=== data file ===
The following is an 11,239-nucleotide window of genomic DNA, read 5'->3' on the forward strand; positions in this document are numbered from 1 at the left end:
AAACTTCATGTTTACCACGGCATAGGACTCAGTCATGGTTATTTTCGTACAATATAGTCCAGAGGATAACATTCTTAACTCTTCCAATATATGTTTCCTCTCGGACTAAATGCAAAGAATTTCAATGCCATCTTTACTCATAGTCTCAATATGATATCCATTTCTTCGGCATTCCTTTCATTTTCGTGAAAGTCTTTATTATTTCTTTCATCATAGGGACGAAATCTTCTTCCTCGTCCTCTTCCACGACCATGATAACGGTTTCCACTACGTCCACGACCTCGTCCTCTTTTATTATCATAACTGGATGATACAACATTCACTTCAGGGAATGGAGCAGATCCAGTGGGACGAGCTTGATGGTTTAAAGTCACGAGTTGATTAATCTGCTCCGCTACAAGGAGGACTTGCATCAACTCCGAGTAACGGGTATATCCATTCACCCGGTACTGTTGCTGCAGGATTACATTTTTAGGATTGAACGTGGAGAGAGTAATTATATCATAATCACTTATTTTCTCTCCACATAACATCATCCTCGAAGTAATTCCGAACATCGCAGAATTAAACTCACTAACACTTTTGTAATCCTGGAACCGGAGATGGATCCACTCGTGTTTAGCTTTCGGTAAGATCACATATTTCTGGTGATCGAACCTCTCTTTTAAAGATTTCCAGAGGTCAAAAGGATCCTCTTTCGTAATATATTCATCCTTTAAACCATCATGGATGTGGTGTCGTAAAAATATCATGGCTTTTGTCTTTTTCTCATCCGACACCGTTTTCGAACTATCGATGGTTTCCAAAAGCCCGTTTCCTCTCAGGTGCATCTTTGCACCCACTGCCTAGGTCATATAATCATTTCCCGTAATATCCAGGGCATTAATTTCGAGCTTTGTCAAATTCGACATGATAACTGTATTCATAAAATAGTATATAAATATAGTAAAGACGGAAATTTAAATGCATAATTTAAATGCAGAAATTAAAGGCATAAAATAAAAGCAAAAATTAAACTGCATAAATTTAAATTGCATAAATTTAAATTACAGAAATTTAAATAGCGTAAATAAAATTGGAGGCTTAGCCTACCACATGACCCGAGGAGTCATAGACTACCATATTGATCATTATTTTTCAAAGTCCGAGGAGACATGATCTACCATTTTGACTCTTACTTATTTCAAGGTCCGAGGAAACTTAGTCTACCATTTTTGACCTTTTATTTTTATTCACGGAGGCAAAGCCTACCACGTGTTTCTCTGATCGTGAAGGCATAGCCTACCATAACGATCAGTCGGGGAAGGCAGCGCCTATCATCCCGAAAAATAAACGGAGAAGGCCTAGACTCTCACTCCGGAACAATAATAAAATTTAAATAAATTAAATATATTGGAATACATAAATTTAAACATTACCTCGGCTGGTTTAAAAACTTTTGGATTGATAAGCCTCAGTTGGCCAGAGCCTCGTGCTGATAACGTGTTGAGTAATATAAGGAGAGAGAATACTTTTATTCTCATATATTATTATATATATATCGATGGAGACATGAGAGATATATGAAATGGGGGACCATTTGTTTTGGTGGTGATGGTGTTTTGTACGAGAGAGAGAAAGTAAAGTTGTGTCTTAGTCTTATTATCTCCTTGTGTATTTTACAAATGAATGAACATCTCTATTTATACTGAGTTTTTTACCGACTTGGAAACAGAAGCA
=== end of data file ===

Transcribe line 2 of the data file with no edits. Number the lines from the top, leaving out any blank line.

AAACTTCATGTTTACCACGGCATAGGACTCAGTCATGGTTATTTTCGTACAATATAGTCCAGAGGATAACATTCTTAACTCTTCCAATATATGTTTCCTCTCGGACTAAATGCAAAGAATTTCAATGCCATCTTTACTCATAGTCTCAATATGATATCCATTTCTTCGGCATTCCTTTCATTTTCGTGAAAGTCTTTATTATTTCTTTCATCATAGGGACGAAATCTTCTTCCTCGTCCTCTTCCACGACCATGATAACGGTTTCCACTACGTCCACGACCTCGTCCTCTTTTATTATCATAACTGGATGATACAACATTCACTTCAGGGAATGGAGCAGATCCAGTGGGACGAGCTTGATGGTTTAAAGTCACGAGTTGATTAATCTGCTCCGCTACAAGGAGGACTTGCATCAACTCCGAGTAACGGGTATATCCATTCACCCGGTACTGTTGCTGCAGGATTACATTTTTAGGATTGAACGTGGAGAGAGTAATTATATCATAATCACTTATTTTCTCTCCACATAACATCATCCTCGAAGTAATTCCGAACATCGCAGAATTAAACTCACTAACACTTTTGTAATCCTGGAACCGGAGATGGATCCACTCGTGTTTAGCTTTCGGTAAGATCACATATTTCTGGTGATCGAACCTCTCTTTTAAAGATTTCCAGAGGTCAAAAGGATCCTCTTTCGTAATATATTCATCCTTTAAACCATCATGGATGTGGTGTCGTAAAAATATCATGGCTTTTGTCTTTTTCTCATCCGACACCGTTTTCGAACTATCGATGGTTTCCAAAAGCCCGTTTCCTCTCAGGTGCATCTTTGCACCCACTGCCTAGGTCATATAATCATTTCCCGTAATATCCAGGGCATTAATTTCGAGCTTTGTCAAATTCGACATGATAACTGTATTCATAAAATAGTATATAAATATAGTAAAGACGGAAATTTAAATGCATAATTTAAATGCAGAAATTAAAGGCATAAAATAAAAGCAAAAATTAAACTGCATAAATTTAAATTGCATAAATTTAAATTACAGAAATTTAAATAGCGTAAATAAAATTGGAGGCTTAGCCTACCACATGACCCGAGGAGTCATAGACTACCATATTGATCATTATTTTTCAAAGTCCGAGGAGACATGATCTACCATTTTGACTCTTACTTATTTCAAGGTCCGAGGAAACTTAGTCTACCATTTTTGACCTTTTATTTTTATTCACGGAGGCAAAGCCTACCACGTGTTTCTCTGATCGTGAAGGCATAGCCTACCATAACGATCAGTCGGGGAAGGCAGCGCCTATCATCCCGAAAAATAAACGGAGAAGGCCTAGACTCTCACTCCGGAACAATAATAAAATTTAAATAAATTAAATATATTGGAATACATAAATTTAAACATTACCTCGGCTGGTTTAAAAACTTTTGGATTGATAAGCCTCAGTTGGCCAGAGCCTCGTGCTGATAACGTGTTGAGTAATATAAGGAGAGAGAATACTTTTATTCTCATATATTATTATATATATATCGATGGAGACATGAGAGATATATGAAATGGGGGACCATTTGTTTTGGTGGTGATGGTGTTTTGTACGAGAGAGAGAAAGTAAAGTTGTGTCTTAGTCTTATTATCTCCTTGTGTATTTTACAAATGAATGAACATCTCTATTTATACTGAGTTTTTTACCGACTTGGAAACAGAAGCA